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Rubber vine


A native of Madagascar, rubbervine (Cryptostegia grandiflora) was introduced as an ornamental garden plant in the 1860s, because of its glossy, dark-green leaves, pretty flowers and attractive venation. Rubbervine rapidly became a pest, spreading its seed by wind, floodwaters, and in mud sticking to animals and machinery. It was also widely planted in the Charters Towers region of north Queensland during World War II as an alternative source of rubber production, when supplies from South East Asia were disrupted. However these plans never came to fruition, and rubbervine today is very dense around this area.

Rubbervine shrouds trees alongside the Burdekin River, north Queensland.
Photo: Kate O'Donnell

In fact, a 1989 survey estimated that some 600,000 hectares were already affected in Queensland alone, and there is the potential to infest around 60 million hectares of northern Australia, or 20 per cent of the landmass.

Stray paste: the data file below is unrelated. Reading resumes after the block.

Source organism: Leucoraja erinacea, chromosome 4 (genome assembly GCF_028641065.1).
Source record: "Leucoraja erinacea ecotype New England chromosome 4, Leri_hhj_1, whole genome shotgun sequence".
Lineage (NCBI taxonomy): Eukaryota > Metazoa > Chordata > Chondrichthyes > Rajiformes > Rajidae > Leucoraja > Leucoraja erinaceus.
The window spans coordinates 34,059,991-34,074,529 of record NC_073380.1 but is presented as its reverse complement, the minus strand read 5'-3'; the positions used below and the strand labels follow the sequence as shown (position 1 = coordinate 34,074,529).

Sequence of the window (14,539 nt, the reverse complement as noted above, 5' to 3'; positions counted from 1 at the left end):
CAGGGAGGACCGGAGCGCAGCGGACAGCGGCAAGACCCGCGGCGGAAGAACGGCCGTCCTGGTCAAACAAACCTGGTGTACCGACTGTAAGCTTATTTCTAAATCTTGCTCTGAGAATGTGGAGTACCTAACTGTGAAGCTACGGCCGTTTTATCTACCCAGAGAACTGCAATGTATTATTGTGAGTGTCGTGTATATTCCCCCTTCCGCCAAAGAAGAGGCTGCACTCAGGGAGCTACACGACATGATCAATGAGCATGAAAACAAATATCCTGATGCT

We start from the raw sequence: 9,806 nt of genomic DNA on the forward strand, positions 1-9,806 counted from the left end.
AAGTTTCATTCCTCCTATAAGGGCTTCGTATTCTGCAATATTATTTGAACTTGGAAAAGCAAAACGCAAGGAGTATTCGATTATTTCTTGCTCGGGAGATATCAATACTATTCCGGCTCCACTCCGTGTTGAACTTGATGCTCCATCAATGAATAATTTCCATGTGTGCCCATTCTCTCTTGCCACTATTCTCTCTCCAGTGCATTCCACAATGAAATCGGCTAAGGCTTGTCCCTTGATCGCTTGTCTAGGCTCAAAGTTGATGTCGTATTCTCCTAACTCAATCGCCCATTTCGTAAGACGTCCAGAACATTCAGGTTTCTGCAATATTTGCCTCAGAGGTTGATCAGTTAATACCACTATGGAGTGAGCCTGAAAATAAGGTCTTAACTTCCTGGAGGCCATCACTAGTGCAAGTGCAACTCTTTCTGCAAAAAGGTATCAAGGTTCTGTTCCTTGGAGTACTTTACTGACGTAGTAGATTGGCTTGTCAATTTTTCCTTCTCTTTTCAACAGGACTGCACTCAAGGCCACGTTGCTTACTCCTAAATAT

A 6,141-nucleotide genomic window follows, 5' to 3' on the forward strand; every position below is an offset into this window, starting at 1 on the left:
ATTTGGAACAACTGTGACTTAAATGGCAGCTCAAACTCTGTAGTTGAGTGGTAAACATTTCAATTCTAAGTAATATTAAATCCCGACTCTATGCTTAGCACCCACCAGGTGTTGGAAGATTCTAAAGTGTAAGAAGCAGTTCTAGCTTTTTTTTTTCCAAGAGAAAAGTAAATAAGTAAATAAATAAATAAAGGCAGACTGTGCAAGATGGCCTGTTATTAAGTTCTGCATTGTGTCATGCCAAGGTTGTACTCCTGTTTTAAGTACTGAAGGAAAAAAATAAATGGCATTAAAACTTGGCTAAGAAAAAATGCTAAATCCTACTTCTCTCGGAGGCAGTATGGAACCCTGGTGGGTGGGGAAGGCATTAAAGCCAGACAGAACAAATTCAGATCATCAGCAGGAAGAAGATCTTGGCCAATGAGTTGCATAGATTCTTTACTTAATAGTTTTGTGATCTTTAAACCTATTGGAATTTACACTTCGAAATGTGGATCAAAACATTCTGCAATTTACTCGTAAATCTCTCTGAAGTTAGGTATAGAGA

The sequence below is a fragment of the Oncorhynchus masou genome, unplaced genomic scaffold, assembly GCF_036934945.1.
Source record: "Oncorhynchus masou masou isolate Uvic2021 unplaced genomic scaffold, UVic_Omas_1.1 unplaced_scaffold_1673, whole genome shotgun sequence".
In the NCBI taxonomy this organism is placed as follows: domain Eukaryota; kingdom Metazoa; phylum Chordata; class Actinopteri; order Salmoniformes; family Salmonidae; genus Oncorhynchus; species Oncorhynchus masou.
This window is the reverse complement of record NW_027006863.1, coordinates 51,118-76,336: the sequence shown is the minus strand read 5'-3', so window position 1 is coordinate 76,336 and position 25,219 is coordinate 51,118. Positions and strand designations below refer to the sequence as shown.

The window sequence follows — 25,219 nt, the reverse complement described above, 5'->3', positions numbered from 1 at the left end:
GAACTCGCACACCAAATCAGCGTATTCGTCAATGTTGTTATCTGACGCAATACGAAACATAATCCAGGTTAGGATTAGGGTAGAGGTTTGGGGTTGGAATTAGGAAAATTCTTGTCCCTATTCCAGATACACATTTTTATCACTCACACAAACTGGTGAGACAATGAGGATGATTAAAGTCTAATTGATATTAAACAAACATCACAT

Impact on environment

An aggressive climbing woody shrub, the plant can reach a height of 5 metres in a year, while the tendrils of an established plant can grow 5 metres in a month. Rubbervine favours watercourses where it forms impenetrable thickets, preventing animals from reaching the water to drink. It can also completely smother native plant communities, and causes soil erosion. It is highly toxic to stock, though unpalatable.


Rubbervine control is a continuous, long-term process involving a combination of mechanical, chemical and biological means. Control programs also need to be an integral part of the land management of infested areas.

Click here to read about rubbervine in North East Queensland or to see a recent list of research findings on rubbervine click here .


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